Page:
Keeping Volunteers Safe on Wintery Roads
Throughout the winter, weather is an unpredictable mystery that can create extremely hazardous conditions on the road. These extreme conditions make driving dangerous and require special safety precautions.
If your organization depends on volunteers driving to complete a job, it’s important to take precautionary measures to mitigate your risk. As an organization, you shouldn’t put any of your volunteers’ lives at risk. We’ve broken down safety tips for the weather season and beginning of spring. Share these precautions with your volunteers:
- Always remove any ice and snow from your vehicle before departing. (This includes windows, hoods and even your headlights.)
- At all costs, avoid bridges and overpasses since they tend to freeze first.
- Don’t brake quickly because you may start spinning uncontrollably.
- If you find yourself stuck, straighten your wheels and accelerate at a slow pace.
Rain, Thunderstorms and Tornadoes:
- Turn your headlights, wipers and defroster on to increase visibility.
- Drive in the tracks of the vehicle ahead of you and reduce your speed.
- Increase space between your vehicle and others.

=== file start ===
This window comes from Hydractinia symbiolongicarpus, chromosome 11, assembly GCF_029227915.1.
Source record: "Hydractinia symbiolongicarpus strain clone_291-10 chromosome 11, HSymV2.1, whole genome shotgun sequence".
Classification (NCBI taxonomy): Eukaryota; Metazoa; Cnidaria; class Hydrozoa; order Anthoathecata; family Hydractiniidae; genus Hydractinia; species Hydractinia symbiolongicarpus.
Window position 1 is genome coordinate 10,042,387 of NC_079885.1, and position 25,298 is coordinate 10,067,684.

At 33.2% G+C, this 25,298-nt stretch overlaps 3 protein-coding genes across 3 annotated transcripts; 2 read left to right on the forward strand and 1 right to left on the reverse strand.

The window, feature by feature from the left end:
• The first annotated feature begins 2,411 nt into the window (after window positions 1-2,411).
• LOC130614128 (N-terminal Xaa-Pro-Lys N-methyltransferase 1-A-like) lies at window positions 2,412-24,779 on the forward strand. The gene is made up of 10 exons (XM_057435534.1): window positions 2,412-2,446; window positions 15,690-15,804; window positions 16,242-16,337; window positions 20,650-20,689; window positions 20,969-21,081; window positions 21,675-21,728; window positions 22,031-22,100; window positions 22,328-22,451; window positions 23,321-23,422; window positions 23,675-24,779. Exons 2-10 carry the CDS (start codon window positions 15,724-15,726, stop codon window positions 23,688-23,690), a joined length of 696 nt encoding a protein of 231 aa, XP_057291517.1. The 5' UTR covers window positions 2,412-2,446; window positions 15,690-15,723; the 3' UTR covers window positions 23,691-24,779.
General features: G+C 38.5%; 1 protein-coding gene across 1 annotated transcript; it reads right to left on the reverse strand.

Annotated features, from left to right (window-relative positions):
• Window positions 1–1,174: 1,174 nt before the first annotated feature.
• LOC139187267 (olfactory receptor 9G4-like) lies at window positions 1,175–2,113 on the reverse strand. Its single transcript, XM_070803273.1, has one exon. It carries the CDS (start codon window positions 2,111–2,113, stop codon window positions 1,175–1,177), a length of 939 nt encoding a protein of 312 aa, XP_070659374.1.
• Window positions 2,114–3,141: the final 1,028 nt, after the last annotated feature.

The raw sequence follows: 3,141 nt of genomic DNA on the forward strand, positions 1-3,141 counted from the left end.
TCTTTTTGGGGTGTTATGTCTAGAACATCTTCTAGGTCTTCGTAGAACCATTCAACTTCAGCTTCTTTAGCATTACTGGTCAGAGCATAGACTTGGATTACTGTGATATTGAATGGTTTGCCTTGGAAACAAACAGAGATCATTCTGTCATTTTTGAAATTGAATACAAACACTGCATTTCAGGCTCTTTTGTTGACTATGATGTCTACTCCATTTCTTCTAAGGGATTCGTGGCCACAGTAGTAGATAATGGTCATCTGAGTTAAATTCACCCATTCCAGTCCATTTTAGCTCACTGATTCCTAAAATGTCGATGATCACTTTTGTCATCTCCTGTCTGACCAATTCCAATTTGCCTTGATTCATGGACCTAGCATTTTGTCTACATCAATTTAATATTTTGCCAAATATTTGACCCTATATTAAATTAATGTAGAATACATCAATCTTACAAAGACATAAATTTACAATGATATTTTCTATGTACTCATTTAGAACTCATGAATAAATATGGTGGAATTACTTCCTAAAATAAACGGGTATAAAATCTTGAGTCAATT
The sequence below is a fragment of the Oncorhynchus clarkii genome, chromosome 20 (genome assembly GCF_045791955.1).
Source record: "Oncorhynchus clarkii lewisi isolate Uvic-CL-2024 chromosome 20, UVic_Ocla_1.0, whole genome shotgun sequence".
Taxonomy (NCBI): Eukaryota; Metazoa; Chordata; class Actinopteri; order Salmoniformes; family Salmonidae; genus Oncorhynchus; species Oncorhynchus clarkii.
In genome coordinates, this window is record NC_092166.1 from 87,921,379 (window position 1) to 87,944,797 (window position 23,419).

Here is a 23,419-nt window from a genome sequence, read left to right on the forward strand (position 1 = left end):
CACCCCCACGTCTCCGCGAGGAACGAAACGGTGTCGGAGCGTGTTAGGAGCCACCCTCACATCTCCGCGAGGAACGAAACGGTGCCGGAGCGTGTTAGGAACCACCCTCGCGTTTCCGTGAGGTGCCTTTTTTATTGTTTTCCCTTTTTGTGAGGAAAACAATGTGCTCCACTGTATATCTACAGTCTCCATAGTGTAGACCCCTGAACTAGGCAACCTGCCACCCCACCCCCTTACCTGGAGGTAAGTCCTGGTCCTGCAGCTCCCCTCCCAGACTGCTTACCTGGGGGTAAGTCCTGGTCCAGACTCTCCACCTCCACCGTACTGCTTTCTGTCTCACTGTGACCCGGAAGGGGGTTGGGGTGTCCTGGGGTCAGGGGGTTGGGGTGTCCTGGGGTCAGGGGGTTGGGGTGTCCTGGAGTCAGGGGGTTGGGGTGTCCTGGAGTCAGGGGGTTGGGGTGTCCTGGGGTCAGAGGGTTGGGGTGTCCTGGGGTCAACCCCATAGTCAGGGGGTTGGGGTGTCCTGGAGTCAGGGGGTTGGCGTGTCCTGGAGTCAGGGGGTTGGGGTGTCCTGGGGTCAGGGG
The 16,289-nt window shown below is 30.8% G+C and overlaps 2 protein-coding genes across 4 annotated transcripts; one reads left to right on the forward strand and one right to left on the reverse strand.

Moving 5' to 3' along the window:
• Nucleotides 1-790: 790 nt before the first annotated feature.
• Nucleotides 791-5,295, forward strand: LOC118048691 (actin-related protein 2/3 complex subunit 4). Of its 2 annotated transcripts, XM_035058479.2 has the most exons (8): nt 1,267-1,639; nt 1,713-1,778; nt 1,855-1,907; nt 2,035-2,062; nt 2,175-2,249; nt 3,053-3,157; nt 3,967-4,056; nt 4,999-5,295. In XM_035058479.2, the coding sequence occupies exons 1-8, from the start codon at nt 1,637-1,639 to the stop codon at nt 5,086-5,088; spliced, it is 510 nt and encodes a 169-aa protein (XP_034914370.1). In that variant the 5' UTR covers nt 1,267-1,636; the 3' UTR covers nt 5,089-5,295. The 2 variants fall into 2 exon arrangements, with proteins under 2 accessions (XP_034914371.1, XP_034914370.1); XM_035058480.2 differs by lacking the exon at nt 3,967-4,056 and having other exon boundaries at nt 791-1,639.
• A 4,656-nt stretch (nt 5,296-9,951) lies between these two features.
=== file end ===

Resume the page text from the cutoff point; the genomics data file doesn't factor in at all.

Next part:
- If you feel yourself begin to hydroplane, hold the steering wheel straight and remove your foot from the gas pedal.
- If caught in the middle of a thunderstorm, be sure to find a space in an open area to avoid a lightning strike.
- If you are driving in tornadic conditions, find shelter immediately. If there isn’t a building nearby, find a ditch and place your arms above your head.
- Slow down before you reach a patch of fog right in front of you.
- Only use your low beams or fog lights and utilize your defroster and windshield wipers to increase visibility.
- If the fog is too thick, roll down your windows so you’re able to hear other vehicle around you.
- Pull over to the right and turn on your emergency flashers. Wait until you can see again to start driving.
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